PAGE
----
In the chorus of Legacy, Jay Z, raps, “Legacy, Legacy, Legacy, Legacy / Black excellence baby, you gon’ let ’em see”. Before Jay Z’s song, there was Jennifer Nansubuga Makumbi‘s Kintu (2014), which goes 250 years into history to trace an inter-generational family curse. In 2016, Yaa Gyasi published Homegoing, which also goes back centuries to trace the separation of a family, whose descendants we follow in contemporary times. More African writers are publishing historical fiction, from Peter Kimani’s Dance of the Jakaranda, Irenosen Okojie’s Butterfly Fish, Harruna Ayesha Attah’s The Hundred Wells of Salaga, Leila Aboulela’s The Kindness of Enemies, to Fred Khumalo’s Dancing the Death Drill among others.
The excavation of history enables us to see the legacies we have inherited, and to consider what legacies we leave for the future. Is it Jay Z’s “Black excellence”? For Fred Khumalo, “what we call ‘history’ is not a thing, an object of study, but a story we choose to tell.” At the 2018 Writivism Festival, we are exploring legacies. We start with the premise that representations of the past within fiction, non fiction, drama, film, poetry, photography, music, dance, and art are a site of contestation that entails deconstruction and reconstruction of the past.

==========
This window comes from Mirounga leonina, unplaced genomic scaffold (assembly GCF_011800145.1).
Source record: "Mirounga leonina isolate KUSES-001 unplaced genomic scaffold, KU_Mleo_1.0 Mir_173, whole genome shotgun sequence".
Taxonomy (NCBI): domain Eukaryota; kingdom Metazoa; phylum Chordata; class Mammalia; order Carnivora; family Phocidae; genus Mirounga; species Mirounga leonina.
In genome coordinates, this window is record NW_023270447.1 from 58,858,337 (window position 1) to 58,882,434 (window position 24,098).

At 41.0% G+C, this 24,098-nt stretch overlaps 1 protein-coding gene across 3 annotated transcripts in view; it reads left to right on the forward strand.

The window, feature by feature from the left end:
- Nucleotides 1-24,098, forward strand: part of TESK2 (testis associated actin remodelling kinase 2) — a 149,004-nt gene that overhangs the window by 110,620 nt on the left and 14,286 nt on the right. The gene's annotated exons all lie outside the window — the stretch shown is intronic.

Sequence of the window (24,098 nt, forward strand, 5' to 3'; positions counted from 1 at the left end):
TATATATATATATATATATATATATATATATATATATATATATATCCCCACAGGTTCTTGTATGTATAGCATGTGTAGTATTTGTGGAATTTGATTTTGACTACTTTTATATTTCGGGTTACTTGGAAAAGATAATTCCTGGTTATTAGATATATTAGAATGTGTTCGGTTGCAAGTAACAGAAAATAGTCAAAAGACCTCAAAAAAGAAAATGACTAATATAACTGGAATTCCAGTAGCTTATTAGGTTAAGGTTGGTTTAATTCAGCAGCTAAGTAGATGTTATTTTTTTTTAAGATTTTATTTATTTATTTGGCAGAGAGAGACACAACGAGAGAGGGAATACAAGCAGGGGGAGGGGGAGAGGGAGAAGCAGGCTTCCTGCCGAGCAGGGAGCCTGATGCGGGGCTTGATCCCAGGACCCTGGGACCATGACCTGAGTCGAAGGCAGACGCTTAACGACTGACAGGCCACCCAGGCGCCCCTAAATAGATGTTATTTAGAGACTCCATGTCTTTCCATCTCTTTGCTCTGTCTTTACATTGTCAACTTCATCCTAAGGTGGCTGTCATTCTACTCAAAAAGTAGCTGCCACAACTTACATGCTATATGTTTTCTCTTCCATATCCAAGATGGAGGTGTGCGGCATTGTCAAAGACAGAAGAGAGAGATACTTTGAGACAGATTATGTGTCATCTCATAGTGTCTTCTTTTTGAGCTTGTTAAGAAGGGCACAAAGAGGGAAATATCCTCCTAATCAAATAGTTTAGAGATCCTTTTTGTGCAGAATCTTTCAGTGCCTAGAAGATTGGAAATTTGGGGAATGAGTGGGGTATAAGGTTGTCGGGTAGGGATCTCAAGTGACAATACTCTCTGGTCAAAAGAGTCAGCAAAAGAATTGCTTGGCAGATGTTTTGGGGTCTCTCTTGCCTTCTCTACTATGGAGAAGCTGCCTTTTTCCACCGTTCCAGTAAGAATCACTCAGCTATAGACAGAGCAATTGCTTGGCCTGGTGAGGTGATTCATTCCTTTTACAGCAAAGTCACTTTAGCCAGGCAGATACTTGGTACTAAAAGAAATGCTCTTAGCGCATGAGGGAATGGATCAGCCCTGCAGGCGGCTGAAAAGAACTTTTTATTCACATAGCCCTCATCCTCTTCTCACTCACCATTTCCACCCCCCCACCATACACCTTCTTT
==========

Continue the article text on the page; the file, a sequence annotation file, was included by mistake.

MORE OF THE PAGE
Over three days of the sixth Annual Writivism Festival, we considered how the past is remembered, negotiated and adapted to inform the present and future through among others, book launches, panel discussions, keynote addresses, poetry and music performances, visual arts and photography exhibitions, poetry and so on.